Addressing the talent shortage

Crowds queuing - talent shortage

Recruitment and retention of talent will always be high up on HR’s list of priorities, but given the current recruitment landscape – lowest levels of unemployment since 1974, a growing skills gap and ongoing talent shortage – the need to have a clear strategy in place for recruiting and retaining the right talent into the business is becoming more acute.

This was the focus of our recent London HR Leaders Forum which set out to address this business critical issue; paying particular attention to how organisations can continue to effectively recruit and retain the right employees with the skills needed to meet the demands of the highly competitive, changing and uncertain market as well as discussing specific strategies organisations could put into practice to proactively manage the talent shortage.

Being an employer of choice: All that glitters isn’t gold

A key theme that ran throughout the session and a concern expressed by many attendees was how to become an employer of choice.

Scrolling through LinkedIn you’ll see many articles containing the ‘key’ to becoming the sought after employer, often these highlight some new and quirky way to help you attract top talent, but what happens if you’re not an organisation that can replace your stairs with a slide? Or set up a ping pong table in the kitchen? Or ‘nap’ rooms. What if you’re not developing or dealing with the latest technologies or have a roster of award winning clients? Or are an award winning business yourself? These concerns expressed by a large number of our attendees demonstrated the lengths some organisations are going to whilst driving a ‘keeping up with the Joneses’ mentality for others.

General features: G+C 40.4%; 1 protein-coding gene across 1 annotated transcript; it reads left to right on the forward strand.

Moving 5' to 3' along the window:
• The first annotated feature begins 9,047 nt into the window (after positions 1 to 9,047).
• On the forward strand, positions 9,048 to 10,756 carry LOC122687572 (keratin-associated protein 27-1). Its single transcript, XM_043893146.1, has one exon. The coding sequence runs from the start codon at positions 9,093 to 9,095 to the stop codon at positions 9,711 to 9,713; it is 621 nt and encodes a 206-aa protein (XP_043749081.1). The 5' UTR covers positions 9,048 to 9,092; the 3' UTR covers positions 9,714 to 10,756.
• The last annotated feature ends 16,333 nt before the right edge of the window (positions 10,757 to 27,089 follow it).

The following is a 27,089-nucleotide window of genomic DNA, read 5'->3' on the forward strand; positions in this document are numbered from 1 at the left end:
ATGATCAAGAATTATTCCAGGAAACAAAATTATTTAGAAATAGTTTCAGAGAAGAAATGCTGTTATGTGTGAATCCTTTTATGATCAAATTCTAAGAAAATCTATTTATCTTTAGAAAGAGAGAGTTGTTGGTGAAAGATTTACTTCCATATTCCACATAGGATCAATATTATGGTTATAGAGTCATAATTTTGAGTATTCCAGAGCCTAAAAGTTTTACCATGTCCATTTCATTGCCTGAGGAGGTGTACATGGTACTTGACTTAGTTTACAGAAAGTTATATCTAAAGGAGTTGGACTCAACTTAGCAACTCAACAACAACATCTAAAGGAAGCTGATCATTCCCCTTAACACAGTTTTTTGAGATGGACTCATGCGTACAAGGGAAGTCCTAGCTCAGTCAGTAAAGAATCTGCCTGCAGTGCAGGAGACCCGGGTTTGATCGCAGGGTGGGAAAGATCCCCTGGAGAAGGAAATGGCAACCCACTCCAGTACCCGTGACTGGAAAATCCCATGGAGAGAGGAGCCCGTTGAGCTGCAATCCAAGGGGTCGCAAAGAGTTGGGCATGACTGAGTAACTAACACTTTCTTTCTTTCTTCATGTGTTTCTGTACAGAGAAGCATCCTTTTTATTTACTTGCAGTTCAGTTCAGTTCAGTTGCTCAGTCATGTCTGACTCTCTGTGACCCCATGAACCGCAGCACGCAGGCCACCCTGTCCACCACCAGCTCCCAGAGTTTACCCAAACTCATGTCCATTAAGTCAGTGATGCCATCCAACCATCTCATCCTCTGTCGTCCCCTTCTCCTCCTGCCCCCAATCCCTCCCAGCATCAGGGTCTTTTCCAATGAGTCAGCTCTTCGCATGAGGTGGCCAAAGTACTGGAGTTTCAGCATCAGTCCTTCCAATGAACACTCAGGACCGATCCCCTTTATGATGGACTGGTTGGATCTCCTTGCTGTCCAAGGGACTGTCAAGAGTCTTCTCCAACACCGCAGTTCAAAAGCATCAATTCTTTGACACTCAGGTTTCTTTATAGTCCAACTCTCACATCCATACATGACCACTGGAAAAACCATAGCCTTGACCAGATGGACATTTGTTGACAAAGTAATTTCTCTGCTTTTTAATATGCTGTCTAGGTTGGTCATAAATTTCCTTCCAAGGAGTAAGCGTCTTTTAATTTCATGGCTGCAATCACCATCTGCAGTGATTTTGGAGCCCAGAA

The good news is that in today’s market, employees are not easily swayed by slides and ping pong. In fact they are more discerning. They’re on the lookout for organisations with strong values and culture, a purpose they can connect with, career development opportunities and inspirational leadership to make them want to join, and stay, with a business.

So what steps can organisations take to help them become an employer of choice and a ‘magnet’ for talent.

Career development – know what employees want

Employees want to feel supported on their career path. They want to be secure in knowing there are plans in place that will help them evolve and develop within whichever organisation they choose to work for.

How can you do this? Through having clear career development, mentoring and coaching programmes in place.

Companies that do this are automatically seen as more attractive to potential employees. Moreover, such development programmes enable you to leverage your high performers’ desire for professional growth. They also drive engagement and improve the agility of your employees to look for ways to continually evolve their skills so that they remain relevant to the changing needs of the business. And let’s not forget, these types of development programmes provide in-depth information on employees that aides succession planning.

If you already have development programmes in place great. However they need to be continually reviewed and adapted to ensure they remain relevant, both to employees and business needs. Speak with current employees to engage them and really understand what they expect from development programmes in conjunction with business leaders to find ways to improve them.

The right leaders with the right skills

Leaders lay the foundations for a business and are often responsible for setting ongoing expectations for company behaviours, attitudes and performance. Therefore, having the right leaders with the right skills is vital in becoming an employer of choice.